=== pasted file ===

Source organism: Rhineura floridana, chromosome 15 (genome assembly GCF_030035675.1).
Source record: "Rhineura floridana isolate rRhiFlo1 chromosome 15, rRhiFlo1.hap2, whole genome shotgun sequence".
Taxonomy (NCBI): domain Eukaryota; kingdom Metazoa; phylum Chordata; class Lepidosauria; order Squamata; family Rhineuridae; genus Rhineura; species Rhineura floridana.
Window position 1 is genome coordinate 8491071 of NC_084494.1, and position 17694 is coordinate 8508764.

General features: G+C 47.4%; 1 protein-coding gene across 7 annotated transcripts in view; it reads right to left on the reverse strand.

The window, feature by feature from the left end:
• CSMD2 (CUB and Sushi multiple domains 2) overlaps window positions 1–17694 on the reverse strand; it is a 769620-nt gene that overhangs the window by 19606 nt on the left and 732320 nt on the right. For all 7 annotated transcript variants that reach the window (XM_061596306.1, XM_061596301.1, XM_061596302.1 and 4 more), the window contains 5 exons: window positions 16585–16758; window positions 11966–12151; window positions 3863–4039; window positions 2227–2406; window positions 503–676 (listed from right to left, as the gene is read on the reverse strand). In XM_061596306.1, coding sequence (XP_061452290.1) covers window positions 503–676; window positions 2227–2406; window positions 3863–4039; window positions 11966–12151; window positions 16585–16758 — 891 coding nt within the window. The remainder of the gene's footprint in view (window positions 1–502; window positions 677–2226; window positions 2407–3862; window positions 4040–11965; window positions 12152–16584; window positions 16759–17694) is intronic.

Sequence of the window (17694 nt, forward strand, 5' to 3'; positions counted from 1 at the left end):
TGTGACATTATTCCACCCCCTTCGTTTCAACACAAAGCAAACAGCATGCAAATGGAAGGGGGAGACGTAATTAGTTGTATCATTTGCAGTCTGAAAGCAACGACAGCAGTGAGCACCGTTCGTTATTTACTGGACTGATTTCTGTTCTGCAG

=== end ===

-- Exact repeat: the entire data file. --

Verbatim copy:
Source organism: Rhineura floridana, chromosome 15 (genome assembly GCF_030035675.1).
Source record: "Rhineura floridana isolate rRhiFlo1 chromosome 15, rRhiFlo1.hap2, whole genome shotgun sequence".
Taxonomy (NCBI): domain Eukaryota; kingdom Metazoa; phylum Chordata; class Lepidosauria; order Squamata; family Rhineuridae; genus Rhineura; species Rhineura floridana.
Window position 1 is genome coordinate 8491071 of NC_084494.1, and position 17694 is coordinate 8508764.

General features: G+C 47.4%; 1 protein-coding gene across 7 annotated transcripts in view; it reads right to left on the reverse strand.

The window, feature by feature from the left end:
• CSMD2 (CUB and Sushi multiple domains 2) overlaps window positions 1–17694 on the reverse strand; it is a 769620-nt gene that overhangs the window by 19606 nt on the left and 732320 nt on the right. For all 7 annotated transcript variants that reach the window (XM_061596306.1, XM_061596301.1, XM_061596302.1 and 4 more), the window contains 5 exons: window positions 16585–16758; window positions 11966–12151; window positions 3863–4039; window positions 2227–2406; window positions 503–676 (listed from right to left, as the gene is read on the reverse strand). In XM_061596306.1, coding sequence (XP_061452290.1) covers window positions 503–676; window positions 2227–2406; window positions 3863–4039; window positions 11966–12151; window positions 16585–16758 — 891 coding nt within the window. The remainder of the gene's footprint in view (window positions 1–502; window positions 677–2226; window positions 2407–3862; window positions 4040–11965; window positions 12152–16584; window positions 16759–17694) is intronic.

Sequence of the window (17694 nt, forward strand, 5' to 3'; positions counted from 1 at the left end):
TGTGACATTATTCCACCCCCTTCGTTTCAACACAAAGCAAACAGCATGCAAATGGAAGGGGGAGACGTAATTAGTTGTATCATTTGCAGTCTGAAAGCAACGACAGCAGTGAGCACCGTTCGTTATTTACTGGACTGATTTCTGTTCTGCAG